At a glance
This is part two of a two-part series. Review or catch-up on what you missed in part 1.
Two common errors when writing formulas are omitting a comma in a function or omitting quotation marks from around text. All text values that are not cell references, arguments or functions should be enclosed in quotation marks.
For example, =SUM(A1:A10) requires no quotation marks, but =A1 & “Hello” needs quotation marks, because “Hello” is a text value, not a function, argument or cell reference.
Colours on the sheet
Another use of colours in formulas relates to references. You may have noticed colours on the sheet when creating or editing a formula – see Figure 1.
The coloured ranges serve two purposes – to show where the formula references are on the sheet and to allow those references to be changed.
When editing a formula, point to the border of a coloured range (it will go bold). Then use the mouse to click, hold and drag it to another cell or range. This will update the formula in the Formula Bar.
Another option is to point to the corner of the coloured range and click, hold and drag the arrow icon to change the range reference.
Keyboard vs mouse
There are three ways to enter cell references when creating formulas. All three ways have pros and cons and could be used in a single formula to complete it. The table below explains all three options.
|Method||When to use||Pros||Cons|
|Use the keyboard to type them||If you know or remember the reference||Quick for keying cell references||Higher risk of making errors, especially with range references|
|Use arrow keys on keyboard||If cells or ranges are close or adjacent to the formula||Quick because the Shift and arrow keys can be used to select a range||Takes longer if cells referenced are far away from the formula|
|Use the mouse to enter them||Every other time||Best technique to access other sheets, as well as cells and ranges not close to the formula||None|
Excel has hundreds of functions. New functions are added regularly to its subscription version. Learn more about a function by using the Function Wizard, which breaks function arguments down into input sections in a dialog and explains each argument.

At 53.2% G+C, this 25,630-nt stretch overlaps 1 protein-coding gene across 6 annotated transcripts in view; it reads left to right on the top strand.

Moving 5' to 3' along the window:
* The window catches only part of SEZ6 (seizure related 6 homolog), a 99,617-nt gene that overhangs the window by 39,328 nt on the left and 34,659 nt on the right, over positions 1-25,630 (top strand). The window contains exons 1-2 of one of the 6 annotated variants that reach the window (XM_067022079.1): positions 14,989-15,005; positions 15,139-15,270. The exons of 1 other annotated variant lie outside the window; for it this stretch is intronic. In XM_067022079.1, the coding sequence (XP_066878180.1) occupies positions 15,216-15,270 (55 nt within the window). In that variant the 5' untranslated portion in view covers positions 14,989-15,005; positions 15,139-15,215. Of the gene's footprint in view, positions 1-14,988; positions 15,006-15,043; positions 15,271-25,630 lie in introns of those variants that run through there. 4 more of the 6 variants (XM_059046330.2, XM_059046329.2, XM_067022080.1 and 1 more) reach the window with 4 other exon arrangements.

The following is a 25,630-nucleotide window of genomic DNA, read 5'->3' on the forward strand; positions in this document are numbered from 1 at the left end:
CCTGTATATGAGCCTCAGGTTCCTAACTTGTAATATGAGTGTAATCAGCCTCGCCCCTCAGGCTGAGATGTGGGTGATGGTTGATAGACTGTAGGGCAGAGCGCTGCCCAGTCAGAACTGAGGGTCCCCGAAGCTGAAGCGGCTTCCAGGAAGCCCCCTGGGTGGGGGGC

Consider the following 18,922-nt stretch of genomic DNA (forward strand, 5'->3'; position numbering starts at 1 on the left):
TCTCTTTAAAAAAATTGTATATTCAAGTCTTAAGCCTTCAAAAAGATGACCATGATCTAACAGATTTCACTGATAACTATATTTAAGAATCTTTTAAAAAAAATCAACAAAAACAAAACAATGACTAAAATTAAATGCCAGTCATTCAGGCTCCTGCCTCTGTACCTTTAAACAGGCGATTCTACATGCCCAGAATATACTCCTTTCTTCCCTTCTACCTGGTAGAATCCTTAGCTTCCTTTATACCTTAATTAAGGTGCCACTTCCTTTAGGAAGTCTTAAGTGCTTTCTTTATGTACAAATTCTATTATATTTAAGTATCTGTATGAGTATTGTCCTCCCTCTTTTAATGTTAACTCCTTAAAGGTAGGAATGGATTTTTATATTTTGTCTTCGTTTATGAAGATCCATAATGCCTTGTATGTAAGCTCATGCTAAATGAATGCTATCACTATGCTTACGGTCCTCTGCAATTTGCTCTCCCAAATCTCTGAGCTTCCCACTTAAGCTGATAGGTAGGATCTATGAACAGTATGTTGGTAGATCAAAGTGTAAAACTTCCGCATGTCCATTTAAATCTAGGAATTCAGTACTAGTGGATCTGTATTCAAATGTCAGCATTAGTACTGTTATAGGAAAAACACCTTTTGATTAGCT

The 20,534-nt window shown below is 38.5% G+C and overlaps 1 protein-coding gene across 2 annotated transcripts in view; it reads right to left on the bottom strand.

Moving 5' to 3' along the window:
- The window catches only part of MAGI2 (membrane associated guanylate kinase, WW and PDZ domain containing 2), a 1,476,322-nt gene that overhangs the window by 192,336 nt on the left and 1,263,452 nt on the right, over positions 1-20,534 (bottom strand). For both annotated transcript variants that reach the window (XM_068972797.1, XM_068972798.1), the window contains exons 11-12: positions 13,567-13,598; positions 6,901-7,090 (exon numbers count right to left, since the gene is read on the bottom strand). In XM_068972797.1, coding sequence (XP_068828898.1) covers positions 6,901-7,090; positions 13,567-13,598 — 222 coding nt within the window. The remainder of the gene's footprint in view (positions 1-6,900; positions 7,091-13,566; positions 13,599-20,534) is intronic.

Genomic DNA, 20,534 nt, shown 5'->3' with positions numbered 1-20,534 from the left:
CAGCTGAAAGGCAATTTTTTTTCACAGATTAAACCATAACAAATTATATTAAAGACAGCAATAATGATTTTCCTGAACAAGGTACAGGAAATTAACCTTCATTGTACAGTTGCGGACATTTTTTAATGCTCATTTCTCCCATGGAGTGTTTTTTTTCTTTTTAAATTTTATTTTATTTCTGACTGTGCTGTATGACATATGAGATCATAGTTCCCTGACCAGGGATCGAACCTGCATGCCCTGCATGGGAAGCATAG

The Function Wizard also displays the content and results as you build the function – see Figure 2.
Click the fx icon to the left of the Formula Bar after entering a function name to open the dialog.
After completing an argument, a new argument may appear. For instance, SUMIFS requires at least three arguments, but the third argument does not display until the first argument has been entered.
Excel creates the function based on the dialog entries in the Function Wizard – this includes inserting the commas that go between the arguments.
Clicking “Help on this function” at the bottom left of the dialog opens Microsoft’s help page in a browser.
Excel has some built-in Formula Auditing tools to help users to understand and debug their formulas. The Formulas tab has a Formulas Auditing section on the right-hand side – see Figure 3.
The Evaluate Formula icon helps to guide users through more complex formulas.
F9 function key
To review a formula in the Formula Bar, select part of the formula and press the F9 function key. This will display the result of that part of the formula. The part of the formula selected must be able to be calculated independently – see Figure 4.
When using this technique, always press the Esc key to reset the formula. Otherwise, the value remains in the formula.
In the most recent versions of Excel, if the user selects part of a formula in the Formula Bar and that part can be calculated independently, then the result will be displayed above the Formula Bar. It is not necessary to press F9.
Excel formulas can generate many different errors. Excel has two functions that handle errors. The IFNA function handles the #N/A error, and IFERROR handles most errors.
The IFERROR function, shown in Figure 5, prevents the #DIV/0! error that would occur if cell A1 contains zero or is empty.
The downside of using the IFERROR function is that it can mask other issues causing errors by handling all errors the same way.
Excel’s new calculation technique involves working with ranges in the same way users can work with a cell. This causes the formula to spill. A formula can spill down a column, across a row or both, creating a two-dimensional spill range. The formula is only in the top-left cell of the spill range. The other formulas in the range are greyed out and do not exist.
This has implications for the layout of a user’s worksheets, because any entries in the spill range will cause a #SPILL! error.
This topic was covered in detail in a series of three articles:
- Excel tips: how to deal with dynamic arrays
- Excel tips: how to use dynamic arrays' new functions
- Excel tips: how to sort lists using dynamic arrays
There are two new formula symbols associated with dynamic arrays.
The @ symbol is placed in front of a function name to force the function to work as it would have before dynamic arrays. Excel may insert this symbol into formulas when the file is first opened with the subscription version.
The # symbol is placed at the end of a cell reference to refer to a spill range. When a formula refers to a spill range, it too will spill to match the spill range.